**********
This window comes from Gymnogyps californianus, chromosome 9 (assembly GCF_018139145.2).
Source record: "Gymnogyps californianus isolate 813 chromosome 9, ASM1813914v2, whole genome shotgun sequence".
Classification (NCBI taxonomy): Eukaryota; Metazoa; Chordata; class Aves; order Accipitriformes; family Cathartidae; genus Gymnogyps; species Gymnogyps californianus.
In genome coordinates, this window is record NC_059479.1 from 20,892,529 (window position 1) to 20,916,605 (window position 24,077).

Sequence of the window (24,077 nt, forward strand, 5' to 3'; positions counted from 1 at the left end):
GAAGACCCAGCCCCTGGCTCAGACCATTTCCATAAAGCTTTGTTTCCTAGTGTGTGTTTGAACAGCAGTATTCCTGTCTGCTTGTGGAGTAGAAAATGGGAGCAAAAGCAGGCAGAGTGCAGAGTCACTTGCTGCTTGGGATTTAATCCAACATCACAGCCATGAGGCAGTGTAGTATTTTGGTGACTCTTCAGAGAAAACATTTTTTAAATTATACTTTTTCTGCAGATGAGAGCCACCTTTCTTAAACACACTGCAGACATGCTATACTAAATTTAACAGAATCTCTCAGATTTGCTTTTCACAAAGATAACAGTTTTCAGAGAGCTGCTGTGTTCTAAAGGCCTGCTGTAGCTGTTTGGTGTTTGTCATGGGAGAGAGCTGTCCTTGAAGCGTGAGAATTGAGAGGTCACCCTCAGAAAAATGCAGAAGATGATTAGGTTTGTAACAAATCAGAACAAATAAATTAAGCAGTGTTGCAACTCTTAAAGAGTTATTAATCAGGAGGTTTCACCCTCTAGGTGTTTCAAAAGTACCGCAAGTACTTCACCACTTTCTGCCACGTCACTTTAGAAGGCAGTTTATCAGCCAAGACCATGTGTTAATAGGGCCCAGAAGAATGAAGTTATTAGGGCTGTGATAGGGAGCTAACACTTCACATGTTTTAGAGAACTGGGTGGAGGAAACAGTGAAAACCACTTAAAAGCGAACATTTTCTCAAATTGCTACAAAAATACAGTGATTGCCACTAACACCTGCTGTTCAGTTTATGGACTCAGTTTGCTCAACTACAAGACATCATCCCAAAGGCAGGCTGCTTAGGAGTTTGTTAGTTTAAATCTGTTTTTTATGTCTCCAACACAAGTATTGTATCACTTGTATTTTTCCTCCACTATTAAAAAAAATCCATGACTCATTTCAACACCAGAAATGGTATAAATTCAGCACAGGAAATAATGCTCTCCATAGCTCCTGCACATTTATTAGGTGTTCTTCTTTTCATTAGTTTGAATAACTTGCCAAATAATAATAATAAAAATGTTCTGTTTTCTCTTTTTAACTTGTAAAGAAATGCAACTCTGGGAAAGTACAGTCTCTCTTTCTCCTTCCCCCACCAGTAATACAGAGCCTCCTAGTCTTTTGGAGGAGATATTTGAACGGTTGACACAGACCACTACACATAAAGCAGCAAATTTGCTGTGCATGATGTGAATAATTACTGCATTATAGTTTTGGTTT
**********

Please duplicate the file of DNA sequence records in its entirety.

This window comes from Gymnogyps californianus, chromosome 9 (assembly GCF_018139145.2).
Source record: "Gymnogyps californianus isolate 813 chromosome 9, ASM1813914v2, whole genome shotgun sequence".
Classification (NCBI taxonomy): Eukaryota; Metazoa; Chordata; class Aves; order Accipitriformes; family Cathartidae; genus Gymnogyps; species Gymnogyps californianus.
In genome coordinates, this window is record NC_059479.1 from 20,892,529 (window position 1) to 20,916,605 (window position 24,077).

Sequence of the window (24,077 nt, forward strand, 5' to 3'; positions counted from 1 at the left end):
GAAGACCCAGCCCCTGGCTCAGACCATTTCCATAAAGCTTTGTTTCCTAGTGTGTGTTTGAACAGCAGTATTCCTGTCTGCTTGTGGAGTAGAAAATGGGAGCAAAAGCAGGCAGAGTGCAGAGTCACTTGCTGCTTGGGATTTAATCCAACATCACAGCCATGAGGCAGTGTAGTATTTTGGTGACTCTTCAGAGAAAACATTTTTTAAATTATACTTTTTCTGCAGATGAGAGCCACCTTTCTTAAACACACTGCAGACATGCTATACTAAATTTAACAGAATCTCTCAGATTTGCTTTTCACAAAGATAACAGTTTTCAGAGAGCTGCTGTGTTCTAAAGGCCTGCTGTAGCTGTTTGGTGTTTGTCATGGGAGAGAGCTGTCCTTGAAGCGTGAGAATTGAGAGGTCACCCTCAGAAAAATGCAGAAGATGATTAGGTTTGTAACAAATCAGAACAAATAAATTAAGCAGTGTTGCAACTCTTAAAGAGTTATTAATCAGGAGGTTTCACCCTCTAGGTGTTTCAAAAGTACCGCAAGTACTTCACCACTTTCTGCCACGTCACTTTAGAAGGCAGTTTATCAGCCAAGACCATGTGTTAATAGGGCCCAGAAGAATGAAGTTATTAGGGCTGTGATAGGGAGCTAACACTTCACATGTTTTAGAGAACTGGGTGGAGGAAACAGTGAAAACCACTTAAAAGCGAACATTTTCTCAAATTGCTACAAAAATACAGTGATTGCCACTAACACCTGCTGTTCAGTTTATGGACTCAGTTTGCTCAACTACAAGACATCATCCCAAAGGCAGGCTGCTTAGGAGTTTGTTAGTTTAAATCTGTTTTTTATGTCTCCAACACAAGTATTGTATCACTTGTATTTTTCCTCCACTATTAAAAAAAATCCATGACTCATTTCAACACCAGAAATGGTATAAATTCAGCACAGGAAATAATGCTCTCCATAGCTCCTGCACATTTATTAGGTGTTCTTCTTTTCATTAGTTTGAATAACTTGCCAAATAATAATAATAAAAATGTTCTGTTTTCTCTTTTTAACTTGTAAAGAAATGCAACTCTGGGAAAGTACAGTCTCTCTTTCTCCTTCCCCCACCAGTAATACAGAGCCTCCTAGTCTTTTGGAGGAGATATTTGAACGGTTGACACAGACCACTACACATAAAGCAGCAAATTTGCTGTGCATGATGTGAATAATTACTGCATTATAGTTTTGGTTT